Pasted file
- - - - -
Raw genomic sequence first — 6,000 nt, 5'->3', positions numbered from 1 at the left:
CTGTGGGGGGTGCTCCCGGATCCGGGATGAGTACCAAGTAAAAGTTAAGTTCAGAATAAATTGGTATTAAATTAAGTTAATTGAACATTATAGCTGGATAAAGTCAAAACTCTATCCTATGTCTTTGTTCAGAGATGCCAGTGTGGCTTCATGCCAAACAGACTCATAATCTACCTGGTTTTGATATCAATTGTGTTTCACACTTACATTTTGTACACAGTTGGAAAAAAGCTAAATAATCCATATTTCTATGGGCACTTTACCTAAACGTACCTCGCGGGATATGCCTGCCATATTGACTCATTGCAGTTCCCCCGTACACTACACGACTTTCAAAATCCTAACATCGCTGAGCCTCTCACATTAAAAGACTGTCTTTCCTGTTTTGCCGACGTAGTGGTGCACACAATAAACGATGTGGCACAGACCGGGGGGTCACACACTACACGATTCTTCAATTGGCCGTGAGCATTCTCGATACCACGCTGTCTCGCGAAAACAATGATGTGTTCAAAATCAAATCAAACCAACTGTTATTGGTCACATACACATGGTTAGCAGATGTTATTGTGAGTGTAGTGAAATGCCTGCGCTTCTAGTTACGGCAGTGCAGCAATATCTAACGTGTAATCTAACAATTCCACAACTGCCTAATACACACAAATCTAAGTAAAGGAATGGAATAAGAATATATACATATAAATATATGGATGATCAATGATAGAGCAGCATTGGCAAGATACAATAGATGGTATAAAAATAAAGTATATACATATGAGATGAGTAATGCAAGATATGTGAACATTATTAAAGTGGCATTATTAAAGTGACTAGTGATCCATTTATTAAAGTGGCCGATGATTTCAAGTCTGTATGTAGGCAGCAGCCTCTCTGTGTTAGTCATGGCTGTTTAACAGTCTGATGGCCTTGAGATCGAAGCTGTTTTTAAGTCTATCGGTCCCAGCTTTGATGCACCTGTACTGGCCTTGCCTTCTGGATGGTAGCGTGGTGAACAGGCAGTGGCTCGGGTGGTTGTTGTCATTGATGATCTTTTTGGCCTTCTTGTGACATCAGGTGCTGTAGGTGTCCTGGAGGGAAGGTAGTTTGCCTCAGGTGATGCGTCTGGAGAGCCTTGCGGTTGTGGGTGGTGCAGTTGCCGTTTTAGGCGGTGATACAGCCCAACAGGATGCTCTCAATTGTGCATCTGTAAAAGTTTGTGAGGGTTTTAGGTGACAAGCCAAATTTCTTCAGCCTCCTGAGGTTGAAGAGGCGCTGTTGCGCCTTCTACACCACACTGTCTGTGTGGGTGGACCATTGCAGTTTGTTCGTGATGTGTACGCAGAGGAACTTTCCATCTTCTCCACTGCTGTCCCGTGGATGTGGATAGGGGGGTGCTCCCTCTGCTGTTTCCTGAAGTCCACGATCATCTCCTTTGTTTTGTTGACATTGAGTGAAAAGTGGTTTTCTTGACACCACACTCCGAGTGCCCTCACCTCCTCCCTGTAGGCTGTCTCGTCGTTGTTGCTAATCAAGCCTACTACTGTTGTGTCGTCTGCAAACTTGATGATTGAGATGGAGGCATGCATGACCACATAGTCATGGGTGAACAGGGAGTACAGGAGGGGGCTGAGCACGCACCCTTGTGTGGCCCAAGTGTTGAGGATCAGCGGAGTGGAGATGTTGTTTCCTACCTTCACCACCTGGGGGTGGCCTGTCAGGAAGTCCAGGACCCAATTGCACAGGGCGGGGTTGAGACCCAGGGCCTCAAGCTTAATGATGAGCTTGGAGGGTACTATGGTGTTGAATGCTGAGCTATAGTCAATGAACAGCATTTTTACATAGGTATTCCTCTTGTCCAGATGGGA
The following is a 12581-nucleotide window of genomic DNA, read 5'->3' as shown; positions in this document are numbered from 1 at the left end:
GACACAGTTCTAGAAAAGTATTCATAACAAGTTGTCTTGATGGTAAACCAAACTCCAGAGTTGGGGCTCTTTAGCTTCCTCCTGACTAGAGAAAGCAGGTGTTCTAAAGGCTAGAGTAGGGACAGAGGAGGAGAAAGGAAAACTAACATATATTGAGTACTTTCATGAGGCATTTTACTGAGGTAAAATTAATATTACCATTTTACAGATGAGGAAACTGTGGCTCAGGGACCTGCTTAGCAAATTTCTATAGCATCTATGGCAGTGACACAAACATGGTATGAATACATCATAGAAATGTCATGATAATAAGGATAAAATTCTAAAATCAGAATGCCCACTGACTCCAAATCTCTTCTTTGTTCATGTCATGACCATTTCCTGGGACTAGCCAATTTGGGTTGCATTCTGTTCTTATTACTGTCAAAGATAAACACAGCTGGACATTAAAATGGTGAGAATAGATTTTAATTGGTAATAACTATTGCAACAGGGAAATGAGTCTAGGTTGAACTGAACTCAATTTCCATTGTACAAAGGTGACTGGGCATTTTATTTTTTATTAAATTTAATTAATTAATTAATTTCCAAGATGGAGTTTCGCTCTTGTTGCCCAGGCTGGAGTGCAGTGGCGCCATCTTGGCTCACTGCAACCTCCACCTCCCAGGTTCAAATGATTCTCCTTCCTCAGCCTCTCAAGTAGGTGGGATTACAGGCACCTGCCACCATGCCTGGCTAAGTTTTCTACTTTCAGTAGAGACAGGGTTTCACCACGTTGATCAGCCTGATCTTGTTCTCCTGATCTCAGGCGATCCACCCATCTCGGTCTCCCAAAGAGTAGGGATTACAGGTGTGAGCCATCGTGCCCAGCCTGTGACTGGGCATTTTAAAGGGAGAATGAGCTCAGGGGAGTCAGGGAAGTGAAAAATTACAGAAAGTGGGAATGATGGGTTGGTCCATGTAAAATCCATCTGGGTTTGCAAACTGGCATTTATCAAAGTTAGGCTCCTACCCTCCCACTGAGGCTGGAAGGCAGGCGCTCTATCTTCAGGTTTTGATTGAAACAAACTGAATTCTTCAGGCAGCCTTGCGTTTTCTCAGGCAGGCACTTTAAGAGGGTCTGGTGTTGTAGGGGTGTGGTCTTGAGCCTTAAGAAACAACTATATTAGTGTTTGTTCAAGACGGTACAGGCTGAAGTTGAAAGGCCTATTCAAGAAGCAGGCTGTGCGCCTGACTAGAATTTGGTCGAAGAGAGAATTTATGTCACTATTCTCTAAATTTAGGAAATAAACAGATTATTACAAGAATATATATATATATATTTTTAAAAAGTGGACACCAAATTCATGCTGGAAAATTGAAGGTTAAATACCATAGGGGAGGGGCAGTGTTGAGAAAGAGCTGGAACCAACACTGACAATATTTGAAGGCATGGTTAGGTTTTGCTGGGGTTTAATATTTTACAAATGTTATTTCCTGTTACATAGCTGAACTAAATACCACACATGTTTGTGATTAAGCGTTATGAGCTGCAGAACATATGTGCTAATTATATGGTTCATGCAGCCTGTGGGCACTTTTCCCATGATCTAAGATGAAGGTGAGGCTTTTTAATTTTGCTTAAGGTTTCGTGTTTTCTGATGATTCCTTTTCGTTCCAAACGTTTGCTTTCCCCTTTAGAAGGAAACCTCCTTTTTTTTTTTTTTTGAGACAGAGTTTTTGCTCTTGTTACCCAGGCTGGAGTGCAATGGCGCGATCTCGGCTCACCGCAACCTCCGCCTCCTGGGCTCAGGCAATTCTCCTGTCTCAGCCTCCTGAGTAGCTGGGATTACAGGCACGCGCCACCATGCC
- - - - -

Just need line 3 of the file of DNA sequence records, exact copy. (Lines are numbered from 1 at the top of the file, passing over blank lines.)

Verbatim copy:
The following is a 12581-nucleotide window of genomic DNA, read 5'->3' as shown; positions in this document are numbered from 1 at the left end: